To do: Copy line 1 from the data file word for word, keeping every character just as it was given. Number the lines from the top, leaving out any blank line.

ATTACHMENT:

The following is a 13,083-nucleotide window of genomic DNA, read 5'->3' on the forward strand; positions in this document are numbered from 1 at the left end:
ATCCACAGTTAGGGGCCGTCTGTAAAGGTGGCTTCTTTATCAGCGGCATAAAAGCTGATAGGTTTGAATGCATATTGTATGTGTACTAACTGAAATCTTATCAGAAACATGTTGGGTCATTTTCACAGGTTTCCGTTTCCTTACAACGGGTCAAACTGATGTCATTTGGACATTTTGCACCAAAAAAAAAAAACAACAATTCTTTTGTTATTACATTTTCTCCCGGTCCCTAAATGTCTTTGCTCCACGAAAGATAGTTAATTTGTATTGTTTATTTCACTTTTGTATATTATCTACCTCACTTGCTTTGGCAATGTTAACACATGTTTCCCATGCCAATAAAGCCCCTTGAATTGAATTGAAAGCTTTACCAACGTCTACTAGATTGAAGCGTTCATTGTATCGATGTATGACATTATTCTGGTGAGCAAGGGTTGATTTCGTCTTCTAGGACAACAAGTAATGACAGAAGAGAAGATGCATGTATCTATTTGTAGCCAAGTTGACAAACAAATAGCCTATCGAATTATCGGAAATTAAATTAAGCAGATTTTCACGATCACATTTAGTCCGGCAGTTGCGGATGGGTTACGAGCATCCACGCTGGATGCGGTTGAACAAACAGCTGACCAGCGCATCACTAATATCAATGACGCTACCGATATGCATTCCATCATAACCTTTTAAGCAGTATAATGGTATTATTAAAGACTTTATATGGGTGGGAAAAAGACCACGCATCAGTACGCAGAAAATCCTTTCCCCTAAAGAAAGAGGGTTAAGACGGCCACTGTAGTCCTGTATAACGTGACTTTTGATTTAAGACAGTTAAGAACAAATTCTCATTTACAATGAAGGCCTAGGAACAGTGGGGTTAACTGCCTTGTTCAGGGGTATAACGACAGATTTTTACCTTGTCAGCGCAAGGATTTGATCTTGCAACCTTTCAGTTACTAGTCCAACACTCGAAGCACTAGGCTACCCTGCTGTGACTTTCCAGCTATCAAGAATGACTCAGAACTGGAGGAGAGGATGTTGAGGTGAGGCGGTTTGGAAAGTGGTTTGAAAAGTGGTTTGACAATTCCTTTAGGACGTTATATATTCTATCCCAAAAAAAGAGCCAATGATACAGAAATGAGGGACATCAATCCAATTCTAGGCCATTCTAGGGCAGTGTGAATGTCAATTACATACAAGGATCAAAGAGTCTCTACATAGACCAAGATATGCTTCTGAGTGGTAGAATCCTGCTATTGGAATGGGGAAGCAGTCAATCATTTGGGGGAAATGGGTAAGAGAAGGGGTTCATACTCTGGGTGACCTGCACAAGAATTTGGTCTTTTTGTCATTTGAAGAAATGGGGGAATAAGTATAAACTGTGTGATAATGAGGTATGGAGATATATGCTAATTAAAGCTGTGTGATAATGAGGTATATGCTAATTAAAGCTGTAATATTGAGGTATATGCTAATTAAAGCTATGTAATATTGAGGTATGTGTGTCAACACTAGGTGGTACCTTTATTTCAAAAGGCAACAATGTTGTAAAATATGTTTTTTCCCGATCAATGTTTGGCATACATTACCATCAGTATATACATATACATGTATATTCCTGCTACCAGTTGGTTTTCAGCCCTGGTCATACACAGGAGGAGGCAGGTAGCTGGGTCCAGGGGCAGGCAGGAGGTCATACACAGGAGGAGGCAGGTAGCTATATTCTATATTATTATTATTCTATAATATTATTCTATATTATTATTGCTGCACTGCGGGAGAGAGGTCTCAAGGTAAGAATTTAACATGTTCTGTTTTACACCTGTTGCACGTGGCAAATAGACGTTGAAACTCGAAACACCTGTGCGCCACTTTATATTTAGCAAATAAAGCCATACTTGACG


The following is a 13,083-nucleotide window of genomic DNA, read 5'->3' on the forward strand; positions in this document are numbered from 1 at the left end: